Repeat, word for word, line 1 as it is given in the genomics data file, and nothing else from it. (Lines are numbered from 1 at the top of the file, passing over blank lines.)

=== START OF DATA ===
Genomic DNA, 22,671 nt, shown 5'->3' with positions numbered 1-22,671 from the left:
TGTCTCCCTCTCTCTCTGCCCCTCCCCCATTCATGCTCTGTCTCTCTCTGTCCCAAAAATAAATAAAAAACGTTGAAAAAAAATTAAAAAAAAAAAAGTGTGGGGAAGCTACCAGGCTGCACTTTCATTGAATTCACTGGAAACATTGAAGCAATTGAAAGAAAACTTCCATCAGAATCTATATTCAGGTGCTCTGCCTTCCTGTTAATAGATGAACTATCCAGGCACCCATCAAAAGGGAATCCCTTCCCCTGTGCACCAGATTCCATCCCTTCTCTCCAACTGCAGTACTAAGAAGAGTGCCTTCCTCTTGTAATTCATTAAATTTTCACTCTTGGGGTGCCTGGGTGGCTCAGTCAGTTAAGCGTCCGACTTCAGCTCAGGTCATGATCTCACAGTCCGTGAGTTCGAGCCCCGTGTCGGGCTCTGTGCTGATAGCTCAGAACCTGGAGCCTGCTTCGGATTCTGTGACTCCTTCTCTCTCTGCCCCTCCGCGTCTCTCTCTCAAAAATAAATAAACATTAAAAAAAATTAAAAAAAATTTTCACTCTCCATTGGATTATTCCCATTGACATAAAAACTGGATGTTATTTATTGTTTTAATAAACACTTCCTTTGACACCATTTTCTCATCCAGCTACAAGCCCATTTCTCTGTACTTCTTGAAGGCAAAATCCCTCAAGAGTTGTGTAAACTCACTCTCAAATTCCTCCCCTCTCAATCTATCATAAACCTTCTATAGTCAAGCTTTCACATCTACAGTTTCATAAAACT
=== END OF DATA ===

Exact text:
Genomic DNA, 22,671 nt, shown 5'->3' with positions numbered 1-22,671 from the left: